The BBC does not condone the use of illegal drugs, but they are, for better or worse, a part of the lives of millions of Britons. Labour and the Conservatives have virtually identical policies on drug prohibition - to keep the existing laws as they are. The Lib Dems, Greens and Plaid Cymru advocate a different approach. Nick Clegg wants to investigate the legalisation of cannabis and would end prison sentences for possession, focusing on treatment instead. The Greens would decriminalise cannabis and end prison sentences for possession of other drugs. Plaid would decriminalise cannabis and review the Misuse of Drugs Act to take account of "legal highs". UKIP takes a tough stance on drugs as a party, although its libertarian leader Nigel Farage has said his personal view is that they should be decriminalised as the "war on drugs" has failed. The SNP wants drugs policy to be devolved to Edinburgh, but has shown few signs of wanting to liberalise it.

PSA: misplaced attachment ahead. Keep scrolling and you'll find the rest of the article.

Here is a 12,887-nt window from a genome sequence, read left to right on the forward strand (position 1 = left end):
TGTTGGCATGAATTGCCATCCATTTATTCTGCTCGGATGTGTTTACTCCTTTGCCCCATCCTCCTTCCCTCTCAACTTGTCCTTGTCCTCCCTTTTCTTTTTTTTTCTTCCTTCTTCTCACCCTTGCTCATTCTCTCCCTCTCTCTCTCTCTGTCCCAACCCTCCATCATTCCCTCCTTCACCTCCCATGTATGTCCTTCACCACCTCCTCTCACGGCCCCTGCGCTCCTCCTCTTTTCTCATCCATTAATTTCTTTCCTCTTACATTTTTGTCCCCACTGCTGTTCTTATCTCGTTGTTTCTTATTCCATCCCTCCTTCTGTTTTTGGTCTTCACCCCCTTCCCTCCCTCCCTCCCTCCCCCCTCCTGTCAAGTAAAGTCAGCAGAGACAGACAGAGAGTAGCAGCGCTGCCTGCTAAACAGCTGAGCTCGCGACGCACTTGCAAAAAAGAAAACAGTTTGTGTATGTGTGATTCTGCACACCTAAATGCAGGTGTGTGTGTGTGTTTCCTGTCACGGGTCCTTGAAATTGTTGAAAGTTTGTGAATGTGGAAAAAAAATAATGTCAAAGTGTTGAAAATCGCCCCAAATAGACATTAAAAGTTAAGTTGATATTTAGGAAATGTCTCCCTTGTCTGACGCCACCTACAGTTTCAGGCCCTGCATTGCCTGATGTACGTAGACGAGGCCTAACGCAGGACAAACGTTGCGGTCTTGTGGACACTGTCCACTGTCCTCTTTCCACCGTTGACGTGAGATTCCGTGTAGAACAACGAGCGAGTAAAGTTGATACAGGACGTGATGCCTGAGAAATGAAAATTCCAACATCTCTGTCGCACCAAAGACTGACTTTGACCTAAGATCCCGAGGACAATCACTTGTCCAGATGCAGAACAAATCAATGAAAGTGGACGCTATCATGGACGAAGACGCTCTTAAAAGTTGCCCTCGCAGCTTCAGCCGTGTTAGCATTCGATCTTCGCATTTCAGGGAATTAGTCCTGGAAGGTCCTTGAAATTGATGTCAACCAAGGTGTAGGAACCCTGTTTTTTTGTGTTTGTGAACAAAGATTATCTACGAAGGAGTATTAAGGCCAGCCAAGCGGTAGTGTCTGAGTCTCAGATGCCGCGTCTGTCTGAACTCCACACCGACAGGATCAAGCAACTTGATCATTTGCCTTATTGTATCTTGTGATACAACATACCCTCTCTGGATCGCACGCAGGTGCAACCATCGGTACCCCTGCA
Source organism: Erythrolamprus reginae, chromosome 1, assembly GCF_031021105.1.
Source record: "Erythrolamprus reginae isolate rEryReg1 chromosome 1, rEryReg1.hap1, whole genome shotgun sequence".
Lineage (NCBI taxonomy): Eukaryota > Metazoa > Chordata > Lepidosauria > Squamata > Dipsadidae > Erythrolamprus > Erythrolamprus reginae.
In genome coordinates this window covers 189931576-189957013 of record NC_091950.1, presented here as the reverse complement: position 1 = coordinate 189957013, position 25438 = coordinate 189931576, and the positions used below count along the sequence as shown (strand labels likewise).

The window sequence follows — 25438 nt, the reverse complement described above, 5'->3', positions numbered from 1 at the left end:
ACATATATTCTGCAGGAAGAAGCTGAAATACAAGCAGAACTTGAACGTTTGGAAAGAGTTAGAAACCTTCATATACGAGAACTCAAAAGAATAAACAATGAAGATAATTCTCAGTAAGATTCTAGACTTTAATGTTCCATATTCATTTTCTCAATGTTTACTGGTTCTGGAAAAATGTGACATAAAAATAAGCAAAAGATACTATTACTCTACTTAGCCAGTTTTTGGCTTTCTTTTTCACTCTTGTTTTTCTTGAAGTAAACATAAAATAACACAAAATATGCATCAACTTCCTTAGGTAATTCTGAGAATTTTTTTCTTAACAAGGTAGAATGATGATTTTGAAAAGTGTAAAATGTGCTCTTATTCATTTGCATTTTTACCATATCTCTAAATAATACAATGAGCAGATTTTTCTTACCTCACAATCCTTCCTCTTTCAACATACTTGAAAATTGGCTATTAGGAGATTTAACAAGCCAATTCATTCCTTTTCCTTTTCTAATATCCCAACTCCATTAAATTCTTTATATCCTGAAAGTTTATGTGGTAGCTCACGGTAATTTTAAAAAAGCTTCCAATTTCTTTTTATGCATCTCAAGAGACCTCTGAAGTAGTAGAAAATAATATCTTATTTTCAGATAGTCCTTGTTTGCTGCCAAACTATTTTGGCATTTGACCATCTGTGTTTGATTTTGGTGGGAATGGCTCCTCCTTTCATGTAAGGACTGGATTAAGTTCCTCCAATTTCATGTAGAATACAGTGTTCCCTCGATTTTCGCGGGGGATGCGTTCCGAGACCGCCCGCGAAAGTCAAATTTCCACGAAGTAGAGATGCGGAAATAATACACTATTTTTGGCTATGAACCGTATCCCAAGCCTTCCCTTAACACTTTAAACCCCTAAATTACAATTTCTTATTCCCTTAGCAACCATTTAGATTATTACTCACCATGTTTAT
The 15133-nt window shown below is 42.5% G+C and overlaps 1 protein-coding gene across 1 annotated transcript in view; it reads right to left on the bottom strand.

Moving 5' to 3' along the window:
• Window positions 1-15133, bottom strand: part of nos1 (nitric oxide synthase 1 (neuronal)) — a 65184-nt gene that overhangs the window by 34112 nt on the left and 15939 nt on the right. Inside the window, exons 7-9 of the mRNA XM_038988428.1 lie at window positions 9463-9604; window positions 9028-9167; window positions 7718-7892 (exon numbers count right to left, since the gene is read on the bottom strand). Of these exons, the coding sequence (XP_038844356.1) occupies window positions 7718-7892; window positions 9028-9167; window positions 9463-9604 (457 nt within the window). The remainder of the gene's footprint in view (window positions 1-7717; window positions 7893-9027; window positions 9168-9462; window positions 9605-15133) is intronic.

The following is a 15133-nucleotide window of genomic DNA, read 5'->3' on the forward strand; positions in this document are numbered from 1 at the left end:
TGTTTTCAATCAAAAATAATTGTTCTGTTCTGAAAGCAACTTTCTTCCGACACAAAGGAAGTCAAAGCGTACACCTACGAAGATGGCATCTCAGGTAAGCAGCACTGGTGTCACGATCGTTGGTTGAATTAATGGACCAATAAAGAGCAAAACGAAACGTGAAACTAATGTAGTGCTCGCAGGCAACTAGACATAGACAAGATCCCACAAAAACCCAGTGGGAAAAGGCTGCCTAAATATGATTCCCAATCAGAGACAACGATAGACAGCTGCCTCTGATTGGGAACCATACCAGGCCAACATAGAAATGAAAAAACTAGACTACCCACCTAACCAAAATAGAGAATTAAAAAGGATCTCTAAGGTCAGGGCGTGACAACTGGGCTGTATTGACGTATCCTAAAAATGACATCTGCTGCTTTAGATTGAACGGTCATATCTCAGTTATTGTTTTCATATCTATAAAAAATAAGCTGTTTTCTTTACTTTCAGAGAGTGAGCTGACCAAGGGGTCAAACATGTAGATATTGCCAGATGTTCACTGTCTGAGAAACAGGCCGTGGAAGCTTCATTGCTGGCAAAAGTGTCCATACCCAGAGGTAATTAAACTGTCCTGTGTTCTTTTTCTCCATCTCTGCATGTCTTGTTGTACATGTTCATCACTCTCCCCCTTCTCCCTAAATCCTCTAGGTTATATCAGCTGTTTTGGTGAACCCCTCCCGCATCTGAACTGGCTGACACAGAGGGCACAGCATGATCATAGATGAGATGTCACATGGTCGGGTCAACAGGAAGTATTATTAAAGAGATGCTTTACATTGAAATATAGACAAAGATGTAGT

Leisure activity or deadly addiction? Either way, there is little to cheer smokers in the plans of the major parties. Labour plans to introduce a £150m levy on the profits of tobacco companies to fund improvements to the NHS - a policy backed by the SNP. The Conservatives and Lib Dems are also considering a tobacco levy. The tobacco firms say this would lead to higher cigarette prices. Only UKIP, whose leader is an enthusiastic consumer of the industry's products, could be described as standing up for smokers' rights. The party would bring back smoking in pubs and reverse plans to outlaw branding on cigarette packs. The Lib Dems mention "vaping" in their manifesto, saying they will "carefully monitor the growing evidence around electronic cigarettes", and adding that they are "a route by which many people are quitting tobacco". Plaid Cymru go further saying: "We will introduce better regulation, including stricter marketing rules, on e-cigarettes".